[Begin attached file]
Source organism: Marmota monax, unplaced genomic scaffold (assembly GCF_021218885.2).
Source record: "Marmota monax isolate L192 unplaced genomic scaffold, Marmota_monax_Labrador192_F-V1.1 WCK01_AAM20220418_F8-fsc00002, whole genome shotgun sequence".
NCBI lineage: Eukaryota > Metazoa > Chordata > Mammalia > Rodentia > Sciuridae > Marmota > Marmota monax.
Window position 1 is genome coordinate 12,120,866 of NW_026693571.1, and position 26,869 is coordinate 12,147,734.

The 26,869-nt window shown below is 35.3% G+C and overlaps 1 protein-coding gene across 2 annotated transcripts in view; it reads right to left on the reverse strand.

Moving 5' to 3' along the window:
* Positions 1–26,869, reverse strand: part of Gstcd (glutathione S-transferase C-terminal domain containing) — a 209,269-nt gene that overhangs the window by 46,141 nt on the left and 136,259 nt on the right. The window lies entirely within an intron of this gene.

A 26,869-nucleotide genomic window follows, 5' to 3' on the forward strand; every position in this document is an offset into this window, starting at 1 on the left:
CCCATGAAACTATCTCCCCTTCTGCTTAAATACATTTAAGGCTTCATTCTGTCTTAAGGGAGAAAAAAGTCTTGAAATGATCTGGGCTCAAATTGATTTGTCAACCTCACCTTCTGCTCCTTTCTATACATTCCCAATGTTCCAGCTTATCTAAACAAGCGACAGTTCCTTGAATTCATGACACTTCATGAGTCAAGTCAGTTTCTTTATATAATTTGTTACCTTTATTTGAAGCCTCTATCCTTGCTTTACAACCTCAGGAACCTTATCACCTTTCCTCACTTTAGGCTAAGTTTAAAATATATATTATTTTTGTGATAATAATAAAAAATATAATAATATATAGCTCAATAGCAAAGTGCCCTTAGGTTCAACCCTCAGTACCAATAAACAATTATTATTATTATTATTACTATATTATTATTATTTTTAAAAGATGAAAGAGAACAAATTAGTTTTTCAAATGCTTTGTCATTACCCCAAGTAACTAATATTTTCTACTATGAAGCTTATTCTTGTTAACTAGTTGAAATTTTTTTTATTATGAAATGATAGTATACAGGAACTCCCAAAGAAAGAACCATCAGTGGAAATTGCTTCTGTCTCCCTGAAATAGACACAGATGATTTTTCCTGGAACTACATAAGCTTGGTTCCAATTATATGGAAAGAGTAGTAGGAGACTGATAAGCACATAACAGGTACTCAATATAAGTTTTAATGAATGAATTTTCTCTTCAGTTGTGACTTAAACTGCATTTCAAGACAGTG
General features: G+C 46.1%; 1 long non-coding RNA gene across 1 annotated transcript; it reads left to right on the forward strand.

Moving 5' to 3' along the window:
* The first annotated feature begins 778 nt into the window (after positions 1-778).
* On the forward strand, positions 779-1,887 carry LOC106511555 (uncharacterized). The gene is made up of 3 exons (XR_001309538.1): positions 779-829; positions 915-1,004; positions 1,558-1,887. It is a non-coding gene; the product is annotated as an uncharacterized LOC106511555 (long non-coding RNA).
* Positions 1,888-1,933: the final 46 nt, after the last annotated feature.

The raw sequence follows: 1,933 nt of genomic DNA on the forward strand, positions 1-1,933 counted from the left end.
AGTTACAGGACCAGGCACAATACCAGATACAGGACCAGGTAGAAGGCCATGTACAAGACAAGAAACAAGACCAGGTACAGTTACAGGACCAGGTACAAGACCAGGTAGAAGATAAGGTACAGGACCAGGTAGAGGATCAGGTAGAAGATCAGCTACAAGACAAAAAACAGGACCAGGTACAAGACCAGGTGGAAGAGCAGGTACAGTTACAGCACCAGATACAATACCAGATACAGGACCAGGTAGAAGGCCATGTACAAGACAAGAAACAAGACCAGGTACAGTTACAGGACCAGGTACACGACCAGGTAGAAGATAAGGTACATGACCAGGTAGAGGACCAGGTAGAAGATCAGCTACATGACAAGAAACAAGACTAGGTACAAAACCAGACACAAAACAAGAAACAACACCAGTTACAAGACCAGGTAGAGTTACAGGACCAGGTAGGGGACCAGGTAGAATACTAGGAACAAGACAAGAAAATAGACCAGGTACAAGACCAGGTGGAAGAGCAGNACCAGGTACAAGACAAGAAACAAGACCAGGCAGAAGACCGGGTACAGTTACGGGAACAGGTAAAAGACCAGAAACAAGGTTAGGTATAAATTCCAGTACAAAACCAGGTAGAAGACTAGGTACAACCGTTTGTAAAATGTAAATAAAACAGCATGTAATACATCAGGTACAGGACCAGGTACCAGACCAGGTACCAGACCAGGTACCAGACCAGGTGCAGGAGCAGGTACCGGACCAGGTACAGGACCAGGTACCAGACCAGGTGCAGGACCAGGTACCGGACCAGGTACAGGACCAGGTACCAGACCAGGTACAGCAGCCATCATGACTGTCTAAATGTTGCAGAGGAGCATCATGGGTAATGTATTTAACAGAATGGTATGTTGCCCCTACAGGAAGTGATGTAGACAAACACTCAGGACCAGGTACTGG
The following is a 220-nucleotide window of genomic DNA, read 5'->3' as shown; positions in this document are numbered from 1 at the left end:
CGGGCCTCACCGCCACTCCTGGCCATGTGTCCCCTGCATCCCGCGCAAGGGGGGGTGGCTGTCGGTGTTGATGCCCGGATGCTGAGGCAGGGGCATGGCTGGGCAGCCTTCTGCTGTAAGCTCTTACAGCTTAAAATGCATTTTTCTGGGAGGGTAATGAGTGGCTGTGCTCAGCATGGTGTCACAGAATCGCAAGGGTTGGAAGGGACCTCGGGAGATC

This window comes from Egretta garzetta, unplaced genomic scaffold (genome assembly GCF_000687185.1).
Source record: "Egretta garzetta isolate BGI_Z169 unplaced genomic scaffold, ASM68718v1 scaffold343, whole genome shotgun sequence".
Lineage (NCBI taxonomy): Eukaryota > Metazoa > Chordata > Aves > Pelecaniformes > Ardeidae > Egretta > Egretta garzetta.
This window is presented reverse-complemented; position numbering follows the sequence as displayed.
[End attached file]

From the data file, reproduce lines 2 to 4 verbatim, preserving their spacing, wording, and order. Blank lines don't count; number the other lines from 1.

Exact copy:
Source record: "Marmota monax isolate L192 unplaced genomic scaffold, Marmota_monax_Labrador192_F-V1.1 WCK01_AAM20220418_F8-fsc00002, whole genome shotgun sequence".
NCBI lineage: Eukaryota > Metazoa > Chordata > Mammalia > Rodentia > Sciuridae > Marmota > Marmota monax.
Window position 1 is genome coordinate 12,120,866 of NW_026693571.1, and position 26,869 is coordinate 12,147,734.